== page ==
An Appreciative Approach to the Abortion Debate

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An Appreciative Approach to the Abortion Debate

Andrea Lynch

Appreciative inquiry is about recognizing the positive, instead of focusing on the negative. So let's take a moment to appreciate all of the folks who continue to place real women's lives, rights, needs and capacities at the center of their work.

In my masters program last week, we looked at a school of action-research called appreciative inquiry—which, in a nutshell, is about recognizing and understanding the positive, instead of relentlessly focusing on the negative. In our hypercritical cultures, we tend to take exclusively problem-based approaches to change, focusing on what's wrong and how we can change it instead of what's right and how we can expand it. Celebrating the good is what appreciative inquiry is all about. So, despite the Supreme Court's infuriatingly paternalistic Gonzales vs. Carhart decision, the anti-abortion nonsense continually unfolding at the state level, and the fact that the federal government continues to glibly fund ethically questionable crisis pregnancy centers, I want to take a moment to appreciate all of the folks out there who continue to place real women's lives, rights, needs, and capacities at the center of their work.

First, I want to recognize Backline, a national pro-choice talkline that "offers a confidential space for women and their loved ones to talk openly about pregnancy, parenting, abortion and adoption" (yup, all four). After operating out of volunteers' homes for several years, Backline has just moved into its first office, in Portland, Oregon. A careful look through the organization's website reveals no hidden agenda, unless you believe that anyone who doesn't loudly trumpet the moral evils of abortion to pregnant women is a baby killer. Unlike ideologically driven "service" centers like Dr. Eric Keroack's infamous A Woman's Concern (check out their totally non-judgmental online "options" list)—which use technology, scare tactics, and coercive counselling to steer pregnant women away from seeking abortions—Backline is driven by no moral or political objective beyond a non-negotiable commitment to supporting each individual woman's pregnancy decision. In other words, as far as Backline is concerned, there's no "right" answer to being pregnant.

Backline joins the ranks of a range of pro-choice groups that are dedicated to providing pregnant women, and women who have had abortions, with a non-judgmental space to process their feelings amidst a culture that is all too ready to deny women's moral agency and condemn women's decisions—a culture that glorifies pregnancy and childbirth while providing little actual support to pregnant and parenting women. Organizations like the pro-choice after-abortion talkline Exhale, and websites like the teen-focused Mom, Dad, I'm Pregnant, are examples of this approach. Other organizations like the Abortion Conversation Project and National Advocates for Pregnant Women are focused on expanding the conversation about abortion to include deep reflections on how our society treats pregnant women, and to explore the complexity of what pregnancy means in women's lives. I appreciate them all.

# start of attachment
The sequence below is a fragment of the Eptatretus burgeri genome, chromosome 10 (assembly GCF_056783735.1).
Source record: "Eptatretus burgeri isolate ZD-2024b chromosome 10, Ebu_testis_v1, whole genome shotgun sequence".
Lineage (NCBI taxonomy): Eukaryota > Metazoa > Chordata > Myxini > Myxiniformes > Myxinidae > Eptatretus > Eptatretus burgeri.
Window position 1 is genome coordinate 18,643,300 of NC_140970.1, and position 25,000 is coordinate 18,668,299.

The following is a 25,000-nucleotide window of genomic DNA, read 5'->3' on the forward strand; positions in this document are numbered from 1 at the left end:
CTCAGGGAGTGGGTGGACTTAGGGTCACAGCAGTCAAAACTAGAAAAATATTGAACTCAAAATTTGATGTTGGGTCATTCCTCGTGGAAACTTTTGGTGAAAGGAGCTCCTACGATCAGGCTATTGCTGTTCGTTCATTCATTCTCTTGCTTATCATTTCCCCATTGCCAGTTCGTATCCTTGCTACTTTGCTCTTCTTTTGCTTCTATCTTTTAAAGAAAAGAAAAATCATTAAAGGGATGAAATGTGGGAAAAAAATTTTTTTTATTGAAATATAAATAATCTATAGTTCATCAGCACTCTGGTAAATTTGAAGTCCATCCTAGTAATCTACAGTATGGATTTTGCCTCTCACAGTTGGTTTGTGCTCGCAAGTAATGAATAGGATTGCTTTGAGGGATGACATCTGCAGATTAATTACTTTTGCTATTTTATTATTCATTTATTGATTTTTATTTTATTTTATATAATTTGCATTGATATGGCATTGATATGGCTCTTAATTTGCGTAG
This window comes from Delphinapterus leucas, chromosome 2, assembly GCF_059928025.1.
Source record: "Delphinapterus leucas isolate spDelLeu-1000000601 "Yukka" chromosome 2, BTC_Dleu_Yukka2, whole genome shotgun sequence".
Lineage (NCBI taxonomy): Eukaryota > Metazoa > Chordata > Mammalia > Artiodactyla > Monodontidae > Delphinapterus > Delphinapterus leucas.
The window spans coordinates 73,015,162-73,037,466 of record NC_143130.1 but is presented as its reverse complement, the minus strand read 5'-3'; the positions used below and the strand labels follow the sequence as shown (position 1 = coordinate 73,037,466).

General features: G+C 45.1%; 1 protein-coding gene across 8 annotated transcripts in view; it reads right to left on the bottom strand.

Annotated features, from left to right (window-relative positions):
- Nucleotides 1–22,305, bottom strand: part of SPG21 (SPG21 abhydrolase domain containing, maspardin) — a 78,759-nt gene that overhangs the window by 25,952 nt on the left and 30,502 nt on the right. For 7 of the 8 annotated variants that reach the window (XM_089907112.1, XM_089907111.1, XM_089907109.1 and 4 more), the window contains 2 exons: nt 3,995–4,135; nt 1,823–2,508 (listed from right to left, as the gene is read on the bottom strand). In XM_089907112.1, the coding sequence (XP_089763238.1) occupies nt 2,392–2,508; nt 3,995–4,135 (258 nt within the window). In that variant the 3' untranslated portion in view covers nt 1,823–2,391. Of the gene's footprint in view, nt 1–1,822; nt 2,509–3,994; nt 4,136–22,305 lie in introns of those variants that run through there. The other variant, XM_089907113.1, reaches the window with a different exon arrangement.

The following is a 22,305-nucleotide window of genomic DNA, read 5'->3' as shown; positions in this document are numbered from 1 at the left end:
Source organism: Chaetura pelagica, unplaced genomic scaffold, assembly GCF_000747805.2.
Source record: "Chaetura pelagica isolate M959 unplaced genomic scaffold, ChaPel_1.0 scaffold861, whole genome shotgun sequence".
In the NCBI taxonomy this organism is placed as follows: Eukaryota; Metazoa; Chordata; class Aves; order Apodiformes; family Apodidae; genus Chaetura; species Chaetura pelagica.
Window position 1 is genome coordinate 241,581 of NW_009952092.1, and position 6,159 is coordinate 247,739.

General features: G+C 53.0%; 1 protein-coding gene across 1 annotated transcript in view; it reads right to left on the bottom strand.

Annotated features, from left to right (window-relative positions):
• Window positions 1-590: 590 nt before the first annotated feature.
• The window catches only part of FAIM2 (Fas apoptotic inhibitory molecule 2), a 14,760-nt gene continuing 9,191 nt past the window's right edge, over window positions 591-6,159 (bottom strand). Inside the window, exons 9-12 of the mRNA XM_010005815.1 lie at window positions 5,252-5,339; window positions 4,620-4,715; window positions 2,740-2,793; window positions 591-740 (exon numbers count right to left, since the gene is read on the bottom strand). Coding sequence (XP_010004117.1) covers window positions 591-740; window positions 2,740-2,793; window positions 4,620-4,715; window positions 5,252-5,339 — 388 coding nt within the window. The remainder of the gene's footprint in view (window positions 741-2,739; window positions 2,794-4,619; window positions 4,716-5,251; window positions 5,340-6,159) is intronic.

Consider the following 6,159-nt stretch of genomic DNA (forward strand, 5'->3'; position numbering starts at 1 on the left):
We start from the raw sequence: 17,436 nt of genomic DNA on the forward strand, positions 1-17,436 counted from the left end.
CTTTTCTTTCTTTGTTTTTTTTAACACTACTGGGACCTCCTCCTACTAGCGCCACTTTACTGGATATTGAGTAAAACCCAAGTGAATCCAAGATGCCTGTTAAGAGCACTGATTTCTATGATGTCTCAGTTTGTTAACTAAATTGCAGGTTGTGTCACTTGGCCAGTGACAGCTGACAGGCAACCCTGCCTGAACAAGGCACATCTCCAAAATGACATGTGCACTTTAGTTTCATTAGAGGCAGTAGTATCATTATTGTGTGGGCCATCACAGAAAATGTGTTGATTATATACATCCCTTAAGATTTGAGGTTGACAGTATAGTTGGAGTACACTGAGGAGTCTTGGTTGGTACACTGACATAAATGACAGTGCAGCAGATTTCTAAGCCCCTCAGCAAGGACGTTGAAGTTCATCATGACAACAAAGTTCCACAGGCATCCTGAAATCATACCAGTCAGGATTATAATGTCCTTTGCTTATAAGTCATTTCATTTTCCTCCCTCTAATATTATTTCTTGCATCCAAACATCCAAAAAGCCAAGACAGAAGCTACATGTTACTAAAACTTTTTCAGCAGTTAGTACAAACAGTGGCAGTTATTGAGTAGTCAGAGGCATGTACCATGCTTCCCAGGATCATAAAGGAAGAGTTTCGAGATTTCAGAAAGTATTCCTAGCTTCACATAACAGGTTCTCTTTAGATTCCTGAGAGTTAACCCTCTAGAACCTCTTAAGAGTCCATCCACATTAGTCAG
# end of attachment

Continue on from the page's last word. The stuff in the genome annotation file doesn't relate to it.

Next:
For me, however, appreciation starts at home. So amidst my support for all of these fantastic groups, I also want to give an appreciative shout-out to my mom, who worked for many years as a counselor, and later the Director of Counseling, at a Planned Parenthood clinic in Boston, and who, by her own example, taught me what it means to be truly pro-choice. My mother has strong political views, but first and foremost, she is an advocate, a listener, and a supporter of people. When she worked as a counselor at Planned Parenthood, she was committed to sitting down with each one of her clients for as long as it took for that woman to arrive at a decision she felt was her own. Sometimes that meant helping a woman map the resources and support structures in her own life, in order to help her break down a situation that felt overwhelming. Sometimes that meant affirming a decision that a woman had already made, and felt perfectly comfortable with. Sometimes that meant helping a woman visualize how having a child, or having an abortion, or carrying a pregnancy to term and giving her child up for adoption, might affect her life in one year, or five years, or ten years. Sometimes that meant making absolutely sure that a woman had made her own decision, and wasn't just bowing to the demands of a parent, a boyfriend, or a husband. And sometimes that meant giving a woman the space to change her mind, even if she had already made an appointment to have an abortion. The point was not to get women to agree with whatever decision my mother felt was best for them; the point was to support each woman to decide what was best for herself.

Roe has collapsed in Texas, and that's just the beginning.

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In the end, that's what good pregnancy options counseling is all about: in addition to providing women with factual information about their options, it reminds them that in spite of the pressures they might be facing, these are their pregnancies, their bodies, and their decisions. At a time when the political discourse on abortion drifts further from the reality of women's lives with each passing moment, when the language of "informed consent" is used to shore up support for forced Ultrasounds, and when deception-based crisis pregnancy centers claim to be dispensing compassionate, client-centered support, that's something truly worth appreciating.